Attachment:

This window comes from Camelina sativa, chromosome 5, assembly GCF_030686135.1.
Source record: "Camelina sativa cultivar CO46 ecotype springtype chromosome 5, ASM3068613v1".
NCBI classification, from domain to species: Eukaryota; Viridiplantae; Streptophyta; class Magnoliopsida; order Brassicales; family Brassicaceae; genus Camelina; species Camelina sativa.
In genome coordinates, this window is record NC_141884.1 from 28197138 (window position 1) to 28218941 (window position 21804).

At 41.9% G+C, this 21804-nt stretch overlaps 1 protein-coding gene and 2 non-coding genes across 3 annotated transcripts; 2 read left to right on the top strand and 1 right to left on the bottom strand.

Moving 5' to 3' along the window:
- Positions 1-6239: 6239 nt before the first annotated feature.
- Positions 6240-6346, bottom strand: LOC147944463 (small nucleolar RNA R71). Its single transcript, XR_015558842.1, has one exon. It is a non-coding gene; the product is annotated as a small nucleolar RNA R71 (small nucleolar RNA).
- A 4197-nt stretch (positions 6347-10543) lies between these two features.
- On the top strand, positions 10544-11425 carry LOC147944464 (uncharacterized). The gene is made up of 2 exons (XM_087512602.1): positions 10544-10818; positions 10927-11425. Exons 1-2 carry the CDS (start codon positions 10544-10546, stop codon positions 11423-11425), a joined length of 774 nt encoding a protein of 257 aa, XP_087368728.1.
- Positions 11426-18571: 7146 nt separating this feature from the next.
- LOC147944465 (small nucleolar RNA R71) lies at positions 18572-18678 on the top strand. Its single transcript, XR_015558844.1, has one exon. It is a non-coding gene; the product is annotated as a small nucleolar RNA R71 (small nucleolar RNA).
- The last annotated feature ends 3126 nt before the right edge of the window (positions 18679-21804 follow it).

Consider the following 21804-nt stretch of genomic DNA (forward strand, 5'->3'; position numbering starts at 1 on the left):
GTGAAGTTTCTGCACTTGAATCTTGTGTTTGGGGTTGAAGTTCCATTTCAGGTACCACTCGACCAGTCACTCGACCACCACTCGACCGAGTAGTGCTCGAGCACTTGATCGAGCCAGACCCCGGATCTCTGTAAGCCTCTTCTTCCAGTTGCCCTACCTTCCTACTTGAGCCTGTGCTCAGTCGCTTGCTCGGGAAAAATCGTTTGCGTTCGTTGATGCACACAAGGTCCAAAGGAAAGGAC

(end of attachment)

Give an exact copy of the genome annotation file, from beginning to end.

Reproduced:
This window comes from Camelina sativa, chromosome 5, assembly GCF_030686135.1.
Source record: "Camelina sativa cultivar CO46 ecotype springtype chromosome 5, ASM3068613v1".
NCBI classification, from domain to species: Eukaryota; Viridiplantae; Streptophyta; class Magnoliopsida; order Brassicales; family Brassicaceae; genus Camelina; species Camelina sativa.
In genome coordinates, this window is record NC_141884.1 from 28197138 (window position 1) to 28218941 (window position 21804).

At 41.9% G+C, this 21804-nt stretch overlaps 1 protein-coding gene and 2 non-coding genes across 3 annotated transcripts; 2 read left to right on the top strand and 1 right to left on the bottom strand.

Moving 5' to 3' along the window:
- Positions 1-6239: 6239 nt before the first annotated feature.
- Positions 6240-6346, bottom strand: LOC147944463 (small nucleolar RNA R71). Its single transcript, XR_015558842.1, has one exon. It is a non-coding gene; the product is annotated as a small nucleolar RNA R71 (small nucleolar RNA).
- A 4197-nt stretch (positions 6347-10543) lies between these two features.
- On the top strand, positions 10544-11425 carry LOC147944464 (uncharacterized). The gene is made up of 2 exons (XM_087512602.1): positions 10544-10818; positions 10927-11425. Exons 1-2 carry the CDS (start codon positions 10544-10546, stop codon positions 11423-11425), a joined length of 774 nt encoding a protein of 257 aa, XP_087368728.1.
- Positions 11426-18571: 7146 nt separating this feature from the next.
- LOC147944465 (small nucleolar RNA R71) lies at positions 18572-18678 on the top strand. Its single transcript, XR_015558844.1, has one exon. It is a non-coding gene; the product is annotated as a small nucleolar RNA R71 (small nucleolar RNA).
- The last annotated feature ends 3126 nt before the right edge of the window (positions 18679-21804 follow it).

Consider the following 21804-nt stretch of genomic DNA (forward strand, 5'->3'; position numbering starts at 1 on the left):
GTGAAGTTTCTGCACTTGAATCTTGTGTTTGGGGTTGAAGTTCCATTTCAGGTACCACTCGACCAGTCACTCGACCACCACTCGACCGAGTAGTGCTCGAGCACTTGATCGAGCCAGACCCCGGATCTCTGTAAGCCTCTTCTTCCAGTTGCCCTACCTTCCTACTTGAGCCTGTGCTCAGTCGCTTGCTCGGGAAAAATCGTTTGCGTTCGTTGATGCACACAAGGTCCAAAGGAAAGGAC